Therefore, we urge you to reconsider the current state of the regulations that apply to the cultivation and release of genome-edited plants in Europe.


Your next generation of plant scientists in Europe


[1] Information of the European Council on the study on new genomic techniques: https://ec.europa.eu/food/plant/gmo/modern_biotech/new-genomic-techniques_en

[2] German National Academy of Sciences Leopoldina, German Research Foundation, Union of the German Academies of Sciences and Humanities: Towards a scientifically justified, differentiated regulation of genome edited plants in the EU (Short version of the statement, 2019) https://www.leopoldina.org/uploads/tx_leopublication/2019_Stellungnahme_Genomeditierte_Pflanzen_short_en_web.pdf,

[3] Statement of  John Skehel, Vice-President and Biological Secretary of The Royal Society on the ECJs judgement https://royalsociety.org/news/2018/07/ecj-genome-editing-ruling-john-skehel/

[4]: Risk Assessment and Regulation of Plants Modified by Modern Biotechniques: Current Status and Future Challenges. Joachim Schiemann, Antje Dietz-Pfeilstetter, Frank Hartung, Christian Kohl, Jörg Romeis, Thorben Sprink. Annual Review of Plant Biology (2019) 70:1, 699-726 

[5] European Network of GMO Laboratories (ENGL), Detection of food and feed plant products obtained by new mutagenesis techniques, 26 March 2019 (JRC116289) https://gmo-crl.jrc.ec.europa.eu/doc/JRC116289-GE-report-ENGL.pdf

[6] EFSA GMO Panel (EFSA Panel on Genetically Modified Organisms), Naegeli H, Bresson J-L, Dalmay T, Dewhurst IC, Epstein MM, Firbank LG, Guerche P, Hejatko J, Moreno FJ, Mullins E, Nogué F, Sánchez Serrano JJ, Savoini G, Veromann E, Veronesi F, Casacuberta J, Gennaro A, Paraskevopoulos K, Raffaello T and Rostoks N, 2020. Applicability of the EFSA Opinion on site-directed nucleases type 3 for the safety assessment of plants developed using site-directed nucleases type 1 and 2 and oligonucleotide-directed mutagenesis. EFSA Journal 2020;18(11):6299, 14 pp. https://doi.org/10.2903/j.efsa.2020.6299

[7] Liu, L., Gallagher, J., Arevalo, E.D. et al. Enhancing grain-yield-related traits by CRISPR–Cas9 promoter editing of maize CLE genes. Nat. Plants 7, 287–294 (2021). https://doi.org/10.1038/s41477-021-00858-5

[8]: Santosh Kumar, V.V., Verma, R.K., Yadav, S.K. et al. CRISPR-Cas9 mediated genome editing of drought and salt tolerance (OsDST) gene in indica mega rice cultivar MTU1010. Physiol Mol Biol Plants 26, 1099–1110 (2020). https://doi.org/10.1007/s12298-020-00819-w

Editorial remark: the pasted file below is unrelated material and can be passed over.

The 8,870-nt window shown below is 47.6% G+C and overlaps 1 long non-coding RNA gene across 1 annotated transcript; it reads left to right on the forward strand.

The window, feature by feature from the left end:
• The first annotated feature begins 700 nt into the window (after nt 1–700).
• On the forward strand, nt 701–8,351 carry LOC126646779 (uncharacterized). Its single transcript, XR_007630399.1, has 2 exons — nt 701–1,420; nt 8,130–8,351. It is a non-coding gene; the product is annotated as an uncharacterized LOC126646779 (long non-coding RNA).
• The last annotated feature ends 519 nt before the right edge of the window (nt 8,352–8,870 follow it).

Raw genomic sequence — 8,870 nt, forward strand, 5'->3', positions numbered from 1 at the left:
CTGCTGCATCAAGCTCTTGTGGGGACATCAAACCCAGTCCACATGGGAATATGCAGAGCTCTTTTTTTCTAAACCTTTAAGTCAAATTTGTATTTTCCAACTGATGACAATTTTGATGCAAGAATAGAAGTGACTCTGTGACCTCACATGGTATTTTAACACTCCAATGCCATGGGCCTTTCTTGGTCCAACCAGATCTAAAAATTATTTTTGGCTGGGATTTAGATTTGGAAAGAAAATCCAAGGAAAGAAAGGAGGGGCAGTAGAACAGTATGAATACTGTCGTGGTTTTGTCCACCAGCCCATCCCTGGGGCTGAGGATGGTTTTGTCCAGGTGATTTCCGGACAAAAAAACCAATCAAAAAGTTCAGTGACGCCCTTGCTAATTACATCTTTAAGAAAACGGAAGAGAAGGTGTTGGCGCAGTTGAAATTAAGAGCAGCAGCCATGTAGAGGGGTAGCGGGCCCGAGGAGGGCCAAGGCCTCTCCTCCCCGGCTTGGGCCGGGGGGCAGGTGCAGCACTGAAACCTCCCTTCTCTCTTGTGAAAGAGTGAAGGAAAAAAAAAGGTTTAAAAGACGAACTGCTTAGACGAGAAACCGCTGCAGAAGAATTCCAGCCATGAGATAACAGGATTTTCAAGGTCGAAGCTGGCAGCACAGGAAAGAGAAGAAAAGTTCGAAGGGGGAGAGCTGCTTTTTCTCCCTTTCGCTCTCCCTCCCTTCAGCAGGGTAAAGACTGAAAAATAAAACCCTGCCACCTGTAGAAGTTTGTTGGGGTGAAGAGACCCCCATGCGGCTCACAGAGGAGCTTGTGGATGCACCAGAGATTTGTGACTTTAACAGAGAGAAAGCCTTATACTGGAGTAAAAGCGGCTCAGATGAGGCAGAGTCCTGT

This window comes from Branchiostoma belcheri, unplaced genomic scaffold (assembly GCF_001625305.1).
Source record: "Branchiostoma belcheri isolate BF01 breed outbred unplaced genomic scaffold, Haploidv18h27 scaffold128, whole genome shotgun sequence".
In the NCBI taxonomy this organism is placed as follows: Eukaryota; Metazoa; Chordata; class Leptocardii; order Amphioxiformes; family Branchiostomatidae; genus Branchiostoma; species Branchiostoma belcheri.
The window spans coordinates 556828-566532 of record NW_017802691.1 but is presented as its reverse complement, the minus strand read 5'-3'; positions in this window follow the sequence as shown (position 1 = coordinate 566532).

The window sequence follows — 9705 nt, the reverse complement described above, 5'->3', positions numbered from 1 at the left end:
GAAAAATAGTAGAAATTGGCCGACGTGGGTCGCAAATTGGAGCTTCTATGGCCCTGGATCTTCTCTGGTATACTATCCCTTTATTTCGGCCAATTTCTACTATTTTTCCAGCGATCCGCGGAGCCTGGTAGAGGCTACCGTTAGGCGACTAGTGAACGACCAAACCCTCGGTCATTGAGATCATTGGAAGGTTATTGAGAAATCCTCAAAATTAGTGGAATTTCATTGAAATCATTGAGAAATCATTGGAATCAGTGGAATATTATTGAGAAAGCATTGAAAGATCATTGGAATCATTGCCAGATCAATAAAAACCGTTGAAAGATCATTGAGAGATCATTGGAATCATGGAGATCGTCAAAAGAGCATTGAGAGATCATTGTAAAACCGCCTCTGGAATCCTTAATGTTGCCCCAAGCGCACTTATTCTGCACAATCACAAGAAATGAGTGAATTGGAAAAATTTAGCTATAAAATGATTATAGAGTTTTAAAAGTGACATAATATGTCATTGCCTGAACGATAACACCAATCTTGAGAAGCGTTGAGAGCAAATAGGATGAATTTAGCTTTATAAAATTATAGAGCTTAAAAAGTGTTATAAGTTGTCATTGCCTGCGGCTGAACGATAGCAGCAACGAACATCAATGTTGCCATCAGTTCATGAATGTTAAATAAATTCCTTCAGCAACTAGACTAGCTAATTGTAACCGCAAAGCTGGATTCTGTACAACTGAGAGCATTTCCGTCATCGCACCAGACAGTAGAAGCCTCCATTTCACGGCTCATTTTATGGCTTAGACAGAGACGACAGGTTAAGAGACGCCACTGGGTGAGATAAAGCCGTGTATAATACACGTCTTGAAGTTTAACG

[9] Zhang, A., Liu, Y., Wang, F. et al. Enhanced rice salinity tolerance via CRISPR/Cas9-targeted mutagenesis of the OsRR22 gene. Mol Breeding 39, 47 (2019). https://doi.org/10.1007/s11032-019-0954-y 

[10] Kis, A., Hamar, É., Tholt, G., Bán, R. and Havelda, Z. (2019), Creating highly efficient resistance against wheat dwarf virus in barley by employing CRISPR/Cas9 system. Plant Biotechnol J, 17: 1004-1006. https://doi.org/10.1111/pbi.13077

[11] Substitutions of Two Amino Acids in the Nucleotide-Binding Site Domain of a Resistance Protein Enhance the Hypersensitive Response and Enlarge the PM3F Resistance Spectrum in Wheat

Daniel Stirnweis, Samira Désiré Milani, Tina Jordan, Beat Keller, and Susanne Brunner. Molecular Plant-Microbe Interactions®, (2014) 27:3, 265-276 

[12] de Coninck, H., A. Revi, M. Babiker, P. Bertoldi, M. Buckeridge, A. Cartwright, W. Dong, J. Ford, S. Fuss, J.-C. Hourcade, D. Ley, R. Mechler, P. Newman, A. Revokatova, S. Schultz, L. Steg, and T. Sugiyama, 2018: Strengthening and Implementing the Global Response. In: Global Warming of 1.5°C. An IPCC Special Report on the impacts of global warming of 1.5°C above pre-industrial levels and related global greenhouse gas emission pathways, in the context of strengthening the global response to the threat of climate change, sustainable development, and efforts to eradicate poverty [MassonDelmotte,V., P. Zhai, H.-O. Pörtner, D. Roberts, J. Skea, P.R. Shukla, A. Pirani, W. Moufouma-Okia, C. Péan, R. Pidcock, S. Connors, J.B.R. Matthews, Y. Chen, X. Zhou, M.I. Gomis, E. Lonnoy, T. Maycock, M. Tignor, and T. Waterfield (eds.)]. In Press. Kapitel 4 S. 316 u. 329

[13] Mbow, C., C. Rosenzweig, L.G. Barioni, T.G. Benton, M. Herrero, M. Krishnapillai, E. Liwenga, P. Pradhan, M.G. Rivera-Ferre, T. Sapkota, F.N. Tubiello, Y. Xu, 2019: Food Security. In: Climate Change and Land: an IPCC special report on climate change, desertification, land degradation, sustainable land management, food security, and greenhouse gas fluxes in terrestrial ecosystems [P.R. Shukla, J. Skea, E. Calvo Buendia, V. Masson-Delmotte, H.-O. Pörtner, D.C. Roberts, P. Zhai, R. Slade, S. Connors, R. van Diemen, M. Ferrat, E. Haughey, S. Luz, S. Neogi, M. Pathak, J. Petzold, J. Portugal Pereira, P. Vyas, E. Huntley, K. Kissick, M. Belkacemi, J. Malley, (eds.)]. In press.Kapitel 5, S. 513 

[14] USDA Classifies Gene-Edited Soybean As Non-Regulated. International Service for the Acquisition of Agri-biotech Applications (2020) https://www.isaaa.org/kc/cropbiotechupdate/article/default.asp?ID=18161

[15] Japan Launches World’s First Genome-Edited Tomato. International Service for the Acquisition of Agri-biotech Applications (2021) https://www.isaaa.org/kc/cropbiotechupdate/article/default.asp?ID=18668

[16] Zsögön, A., Čermák, T., Naves, E. et al. De novo domestication of wild tomato using genome editing. Nat Biotechnol 36, 1211–1216 (2018). https://doi.org/10.1038/nbt.4272

[17] Hong Yu, Tao Lin, Xiangbing Meng, Huilong Du, Jingkun Zhang, Guifu Liu, Mingjiang Chen, Yanhui Jing, Liquan Kou, Xiuxiu Li, Qiang Gao, Yan Liang, Xiangdong Liu, Zhilan Fan, Yuntao Liang, Zhukuan Cheng, Mingsheng Chen, Zhixi Tian, Yonghong Wang, Chengcai Chu, Jianru Zuo, Jianmin Wan, Qian Qian, Bin Han, Andrea Zuccolo, Rod A. Wing, Caixia Gao, Chengzhi Liang, Jiayang Li. A route to de novo domestication of wild allotetraploid rice. Cell, Volume 184, Issue 5, (2021) https://doi.org/10.1016/j.cell.2021.01.013.